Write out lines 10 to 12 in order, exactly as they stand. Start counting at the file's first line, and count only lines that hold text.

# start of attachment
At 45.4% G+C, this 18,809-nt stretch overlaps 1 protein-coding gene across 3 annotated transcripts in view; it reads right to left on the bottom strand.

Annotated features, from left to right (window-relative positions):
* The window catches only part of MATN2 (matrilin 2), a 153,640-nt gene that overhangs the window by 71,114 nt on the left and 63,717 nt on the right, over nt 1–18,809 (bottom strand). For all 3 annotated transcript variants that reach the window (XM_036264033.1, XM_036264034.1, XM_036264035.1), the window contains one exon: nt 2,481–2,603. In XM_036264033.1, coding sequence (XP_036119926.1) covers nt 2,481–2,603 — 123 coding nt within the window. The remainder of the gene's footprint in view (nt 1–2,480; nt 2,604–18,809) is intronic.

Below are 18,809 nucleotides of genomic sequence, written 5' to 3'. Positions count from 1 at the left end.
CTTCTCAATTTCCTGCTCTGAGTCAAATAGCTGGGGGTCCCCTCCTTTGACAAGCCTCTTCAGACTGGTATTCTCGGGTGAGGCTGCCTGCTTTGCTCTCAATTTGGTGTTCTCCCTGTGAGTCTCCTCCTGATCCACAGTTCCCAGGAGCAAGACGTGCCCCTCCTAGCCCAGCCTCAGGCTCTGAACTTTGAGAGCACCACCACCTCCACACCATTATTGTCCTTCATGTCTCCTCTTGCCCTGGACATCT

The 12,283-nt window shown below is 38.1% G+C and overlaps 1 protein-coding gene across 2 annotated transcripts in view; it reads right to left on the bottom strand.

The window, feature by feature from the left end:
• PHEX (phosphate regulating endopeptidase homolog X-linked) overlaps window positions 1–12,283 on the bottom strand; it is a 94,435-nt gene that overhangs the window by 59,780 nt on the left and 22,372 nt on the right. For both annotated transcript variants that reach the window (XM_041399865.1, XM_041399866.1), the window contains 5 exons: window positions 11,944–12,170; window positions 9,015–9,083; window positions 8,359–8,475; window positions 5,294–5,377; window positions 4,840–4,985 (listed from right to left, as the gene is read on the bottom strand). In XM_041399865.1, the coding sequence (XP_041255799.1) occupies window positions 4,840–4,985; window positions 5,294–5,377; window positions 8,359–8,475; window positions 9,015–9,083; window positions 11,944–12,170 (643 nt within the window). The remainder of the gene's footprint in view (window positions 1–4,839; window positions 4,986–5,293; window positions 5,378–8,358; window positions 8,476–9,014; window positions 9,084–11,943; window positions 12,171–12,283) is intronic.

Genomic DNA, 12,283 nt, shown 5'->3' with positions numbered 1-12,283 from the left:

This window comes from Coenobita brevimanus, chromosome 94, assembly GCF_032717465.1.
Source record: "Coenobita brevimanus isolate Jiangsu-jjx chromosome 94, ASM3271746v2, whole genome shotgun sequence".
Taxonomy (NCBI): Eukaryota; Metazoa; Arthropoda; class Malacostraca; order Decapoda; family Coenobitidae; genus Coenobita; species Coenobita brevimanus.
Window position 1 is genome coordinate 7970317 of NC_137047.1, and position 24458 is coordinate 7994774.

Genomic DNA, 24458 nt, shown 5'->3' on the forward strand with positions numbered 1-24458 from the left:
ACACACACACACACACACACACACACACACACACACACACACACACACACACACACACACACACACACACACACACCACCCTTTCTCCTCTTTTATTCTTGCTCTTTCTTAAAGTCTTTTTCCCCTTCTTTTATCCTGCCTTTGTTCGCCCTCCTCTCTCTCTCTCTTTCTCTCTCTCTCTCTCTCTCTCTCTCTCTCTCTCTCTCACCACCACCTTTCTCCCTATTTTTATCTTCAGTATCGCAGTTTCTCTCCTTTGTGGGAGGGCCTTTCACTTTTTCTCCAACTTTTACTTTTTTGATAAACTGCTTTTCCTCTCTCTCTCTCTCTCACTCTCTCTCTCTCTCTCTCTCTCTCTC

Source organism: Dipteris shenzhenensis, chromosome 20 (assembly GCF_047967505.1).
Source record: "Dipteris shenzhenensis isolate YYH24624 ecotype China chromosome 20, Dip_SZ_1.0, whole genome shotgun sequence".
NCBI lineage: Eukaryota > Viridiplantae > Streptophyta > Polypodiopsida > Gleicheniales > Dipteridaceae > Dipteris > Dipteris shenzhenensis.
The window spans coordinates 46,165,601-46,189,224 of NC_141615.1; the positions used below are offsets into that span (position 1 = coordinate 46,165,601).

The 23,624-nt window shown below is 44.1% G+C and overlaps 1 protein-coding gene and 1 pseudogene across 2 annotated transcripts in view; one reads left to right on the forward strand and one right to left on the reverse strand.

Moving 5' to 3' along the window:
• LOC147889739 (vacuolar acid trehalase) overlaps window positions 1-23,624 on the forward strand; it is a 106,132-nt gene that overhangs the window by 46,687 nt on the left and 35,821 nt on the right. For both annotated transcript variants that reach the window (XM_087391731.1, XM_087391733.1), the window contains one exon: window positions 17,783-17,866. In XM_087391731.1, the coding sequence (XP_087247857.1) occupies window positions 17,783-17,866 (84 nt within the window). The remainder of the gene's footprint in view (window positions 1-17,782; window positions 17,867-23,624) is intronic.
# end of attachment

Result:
This window comes from Coenobita brevimanus, chromosome 94, assembly GCF_032717465.1.
Source record: "Coenobita brevimanus isolate Jiangsu-jjx chromosome 94, ASM3271746v2, whole genome shotgun sequence".
Taxonomy (NCBI): Eukaryota; Metazoa; Arthropoda; class Malacostraca; order Decapoda; family Coenobitidae; genus Coenobita; species Coenobita brevimanus.